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Immanence is a religious and philosophical concept. It is derived from the Latin words, in and manere, the original meaning being "to exist or remain within".

Of this world

In the most common religious usage, it is understood to mean that the divine force, or the divine being, pervades through all things that exist. Such a meaning is common in pantheism, panentheism, and it implies that divinity is present in all things. In this meaning immanence is distinct from transcendence, the latter being understood as the divinity being set apart from or transcending the World.

For the traditional Jewish ( Mystical) understanding, see the article on Tzimtzum.

This understanding is often used in Hinduism to describe the relationship of Brahman or the divine power, to the World. (i.e., monistic theism.)

The French 20th century philosopher Gilles Deleuze used the term immanence to refer to his "empiricist philosophy", which was obliged to create action and results rather than establish transcendentals. His final text was titled Immanence: a life....[1]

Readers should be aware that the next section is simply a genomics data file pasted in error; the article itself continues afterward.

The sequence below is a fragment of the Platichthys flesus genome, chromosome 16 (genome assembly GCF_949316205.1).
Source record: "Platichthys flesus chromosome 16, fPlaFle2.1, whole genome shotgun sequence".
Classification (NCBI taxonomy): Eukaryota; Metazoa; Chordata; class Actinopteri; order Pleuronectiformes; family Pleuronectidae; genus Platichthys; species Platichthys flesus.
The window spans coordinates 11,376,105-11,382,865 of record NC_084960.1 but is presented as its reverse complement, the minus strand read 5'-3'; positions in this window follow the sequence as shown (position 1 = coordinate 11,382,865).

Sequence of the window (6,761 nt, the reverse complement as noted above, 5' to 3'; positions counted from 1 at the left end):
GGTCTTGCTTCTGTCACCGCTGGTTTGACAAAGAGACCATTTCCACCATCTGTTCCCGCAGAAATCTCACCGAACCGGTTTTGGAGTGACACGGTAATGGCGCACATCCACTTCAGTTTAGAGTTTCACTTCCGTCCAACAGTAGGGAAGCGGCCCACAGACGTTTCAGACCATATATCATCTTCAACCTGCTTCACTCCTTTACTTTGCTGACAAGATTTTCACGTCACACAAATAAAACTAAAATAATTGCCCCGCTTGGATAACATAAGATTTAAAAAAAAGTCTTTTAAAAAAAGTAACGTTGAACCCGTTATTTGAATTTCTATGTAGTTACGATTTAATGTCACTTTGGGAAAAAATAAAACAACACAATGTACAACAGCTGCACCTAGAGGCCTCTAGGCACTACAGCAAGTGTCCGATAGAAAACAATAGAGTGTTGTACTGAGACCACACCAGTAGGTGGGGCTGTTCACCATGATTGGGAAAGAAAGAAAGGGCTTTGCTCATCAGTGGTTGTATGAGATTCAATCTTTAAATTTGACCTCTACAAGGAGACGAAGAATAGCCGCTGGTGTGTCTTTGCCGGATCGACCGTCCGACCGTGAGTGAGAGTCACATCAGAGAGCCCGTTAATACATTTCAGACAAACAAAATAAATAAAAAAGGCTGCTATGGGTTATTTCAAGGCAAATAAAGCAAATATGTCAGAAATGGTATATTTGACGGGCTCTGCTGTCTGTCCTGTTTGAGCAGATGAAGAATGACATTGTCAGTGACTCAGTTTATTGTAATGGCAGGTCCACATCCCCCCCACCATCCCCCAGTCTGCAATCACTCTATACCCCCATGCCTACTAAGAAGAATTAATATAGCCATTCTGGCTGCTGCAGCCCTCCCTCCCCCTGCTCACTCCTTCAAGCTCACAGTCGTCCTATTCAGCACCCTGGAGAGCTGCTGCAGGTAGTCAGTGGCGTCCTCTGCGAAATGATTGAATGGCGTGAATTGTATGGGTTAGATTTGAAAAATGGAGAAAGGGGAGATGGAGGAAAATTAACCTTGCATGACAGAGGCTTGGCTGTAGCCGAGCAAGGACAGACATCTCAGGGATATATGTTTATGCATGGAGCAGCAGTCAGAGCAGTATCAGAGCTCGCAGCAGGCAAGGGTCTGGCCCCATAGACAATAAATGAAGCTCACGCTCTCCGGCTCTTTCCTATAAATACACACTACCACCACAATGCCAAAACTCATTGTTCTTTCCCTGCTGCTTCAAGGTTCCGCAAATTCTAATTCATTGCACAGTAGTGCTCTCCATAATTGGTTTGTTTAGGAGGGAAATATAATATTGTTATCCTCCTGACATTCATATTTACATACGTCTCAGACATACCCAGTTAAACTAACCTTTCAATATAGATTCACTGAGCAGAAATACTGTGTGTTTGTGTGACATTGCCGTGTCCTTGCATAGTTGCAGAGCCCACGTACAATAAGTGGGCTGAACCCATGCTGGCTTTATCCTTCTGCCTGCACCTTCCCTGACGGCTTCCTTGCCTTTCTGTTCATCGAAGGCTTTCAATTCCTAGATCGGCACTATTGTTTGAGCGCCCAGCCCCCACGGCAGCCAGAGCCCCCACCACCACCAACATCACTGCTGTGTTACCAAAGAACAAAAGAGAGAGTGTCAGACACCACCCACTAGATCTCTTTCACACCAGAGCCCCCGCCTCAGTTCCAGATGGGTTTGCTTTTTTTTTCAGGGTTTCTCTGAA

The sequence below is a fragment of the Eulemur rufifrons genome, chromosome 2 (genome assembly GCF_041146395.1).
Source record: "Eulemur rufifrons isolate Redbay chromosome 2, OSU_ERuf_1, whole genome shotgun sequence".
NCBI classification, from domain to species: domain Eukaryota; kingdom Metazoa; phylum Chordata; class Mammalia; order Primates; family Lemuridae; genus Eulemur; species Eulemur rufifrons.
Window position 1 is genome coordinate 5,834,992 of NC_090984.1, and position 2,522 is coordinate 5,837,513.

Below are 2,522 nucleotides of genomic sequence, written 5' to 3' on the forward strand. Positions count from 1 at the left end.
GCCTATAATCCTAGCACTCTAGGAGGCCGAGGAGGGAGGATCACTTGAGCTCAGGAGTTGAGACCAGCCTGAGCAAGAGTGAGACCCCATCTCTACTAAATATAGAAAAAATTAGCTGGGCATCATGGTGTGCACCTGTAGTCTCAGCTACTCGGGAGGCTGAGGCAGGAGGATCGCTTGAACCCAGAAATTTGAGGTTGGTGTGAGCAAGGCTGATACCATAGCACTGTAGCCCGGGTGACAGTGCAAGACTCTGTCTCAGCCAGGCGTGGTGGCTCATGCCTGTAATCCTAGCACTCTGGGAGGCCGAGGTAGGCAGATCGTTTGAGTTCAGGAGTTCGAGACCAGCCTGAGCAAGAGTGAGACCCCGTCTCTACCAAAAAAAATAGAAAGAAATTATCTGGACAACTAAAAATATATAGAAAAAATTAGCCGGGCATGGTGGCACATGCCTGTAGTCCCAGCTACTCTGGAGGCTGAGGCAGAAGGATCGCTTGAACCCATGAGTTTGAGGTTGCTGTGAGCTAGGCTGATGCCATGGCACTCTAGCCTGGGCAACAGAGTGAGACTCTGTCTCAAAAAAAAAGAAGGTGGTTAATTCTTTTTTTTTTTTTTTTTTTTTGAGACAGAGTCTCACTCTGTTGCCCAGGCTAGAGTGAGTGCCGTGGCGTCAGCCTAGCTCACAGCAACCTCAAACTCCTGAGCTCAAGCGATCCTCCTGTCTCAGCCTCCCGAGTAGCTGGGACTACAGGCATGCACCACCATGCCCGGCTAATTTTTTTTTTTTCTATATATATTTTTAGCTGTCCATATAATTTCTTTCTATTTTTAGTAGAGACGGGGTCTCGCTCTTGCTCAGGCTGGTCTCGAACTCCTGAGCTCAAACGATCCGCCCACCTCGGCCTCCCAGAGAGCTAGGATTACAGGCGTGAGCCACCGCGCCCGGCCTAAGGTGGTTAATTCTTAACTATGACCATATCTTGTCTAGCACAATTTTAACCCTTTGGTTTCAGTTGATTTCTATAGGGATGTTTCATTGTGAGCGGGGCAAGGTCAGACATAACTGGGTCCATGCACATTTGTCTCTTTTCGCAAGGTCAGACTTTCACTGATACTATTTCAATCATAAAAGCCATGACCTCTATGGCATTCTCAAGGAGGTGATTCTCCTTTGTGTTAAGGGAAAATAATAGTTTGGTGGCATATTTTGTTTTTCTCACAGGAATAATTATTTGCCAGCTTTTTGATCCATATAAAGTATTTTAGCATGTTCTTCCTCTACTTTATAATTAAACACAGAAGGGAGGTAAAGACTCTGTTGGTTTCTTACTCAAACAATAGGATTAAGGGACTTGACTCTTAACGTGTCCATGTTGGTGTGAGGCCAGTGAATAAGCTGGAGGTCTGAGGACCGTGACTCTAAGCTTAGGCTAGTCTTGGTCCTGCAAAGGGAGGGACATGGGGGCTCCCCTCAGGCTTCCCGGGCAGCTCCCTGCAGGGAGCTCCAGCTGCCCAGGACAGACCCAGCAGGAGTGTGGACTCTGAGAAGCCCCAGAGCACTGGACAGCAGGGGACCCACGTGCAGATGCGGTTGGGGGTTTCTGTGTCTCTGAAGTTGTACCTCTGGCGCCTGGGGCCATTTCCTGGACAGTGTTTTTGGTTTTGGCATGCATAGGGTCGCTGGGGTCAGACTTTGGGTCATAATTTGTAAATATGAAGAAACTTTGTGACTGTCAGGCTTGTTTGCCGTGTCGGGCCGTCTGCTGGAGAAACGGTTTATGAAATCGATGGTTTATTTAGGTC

Another meaning of immanence is that it is something that is contained within, or remains within the boundaries of a person, of the world, or of the mind.

This meaning is more common within Christian and other monotheist theology, in which the one God is considered to transcend his creation.

Thus, in Dennis Ritchie's foreword to the Lions Book on the Unix computer operating system, he refers to "larger ideas and themes that were immanent in the code but not manifest" (i.e., the concepts transcend his existing code implementation, and are further embodied in successive generations of the implementation code for Unix and its descendants).

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Last updated: 09-12-2005 02:39:13